I was reading Henry Kissinger's recent Op-Ed in the Washington Post (what a mind to still have in his 80s!).
It strikes me that the "multi-polar" world of today is not so unlike the world dominated by European powers 100 years ago. That multi-polarity, the world of semi-equals, perhaps was an important factor in the conflicts that raged in the first-half of the last century. Are we seeing the world cycle back to such times as America loses its grip as a super power to become simply the most powerful, but not the only power of consequence?
I am so tempted to look at history as an inexorable march toward the static now... but obviously that's childish and the fact is that human history from the earliest culture on into the future to the very end of human civilization is all the long history of now.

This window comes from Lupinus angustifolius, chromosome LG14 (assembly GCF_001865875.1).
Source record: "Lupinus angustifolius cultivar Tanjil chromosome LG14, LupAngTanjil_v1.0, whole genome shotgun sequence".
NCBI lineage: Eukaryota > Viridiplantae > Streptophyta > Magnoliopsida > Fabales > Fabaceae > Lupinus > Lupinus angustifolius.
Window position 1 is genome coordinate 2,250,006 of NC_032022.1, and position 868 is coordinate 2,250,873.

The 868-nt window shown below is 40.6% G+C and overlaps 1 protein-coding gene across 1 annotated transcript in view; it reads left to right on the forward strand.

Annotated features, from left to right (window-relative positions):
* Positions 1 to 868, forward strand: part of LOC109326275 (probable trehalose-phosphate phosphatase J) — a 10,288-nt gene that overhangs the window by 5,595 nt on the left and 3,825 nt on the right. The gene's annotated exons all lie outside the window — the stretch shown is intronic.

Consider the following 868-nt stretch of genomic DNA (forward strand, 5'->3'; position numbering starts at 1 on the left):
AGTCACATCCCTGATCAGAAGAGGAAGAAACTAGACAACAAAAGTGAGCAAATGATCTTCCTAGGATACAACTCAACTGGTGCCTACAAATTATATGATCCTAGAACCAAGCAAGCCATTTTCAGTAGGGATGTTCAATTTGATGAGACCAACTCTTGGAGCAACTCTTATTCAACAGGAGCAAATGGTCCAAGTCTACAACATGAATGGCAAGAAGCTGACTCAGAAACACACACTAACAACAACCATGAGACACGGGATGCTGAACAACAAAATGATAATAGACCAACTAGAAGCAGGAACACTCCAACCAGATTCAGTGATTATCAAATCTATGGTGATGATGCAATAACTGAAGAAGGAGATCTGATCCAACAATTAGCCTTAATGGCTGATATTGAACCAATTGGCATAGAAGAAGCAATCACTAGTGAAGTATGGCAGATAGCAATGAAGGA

I think we need to see the emerging equality of many Asian nuclear powers as another period of continental pressure and stress. I'd be interested in your thoughts.
Monday, June 08, 2009
The Long History of Now
I wrote the following to the historian Dan Carlin, whose podcast I thoroughly enjoy. In fact his is the first podcast I have ever been moved to pay for. It's free but he asks for you to feel guilty until you pay for it. Chris, specifically his Hardcore History Podcast is something I think you'd particularly enjoy. I wrote Dan the following:
Posted by Matt Dick at 4:06 PM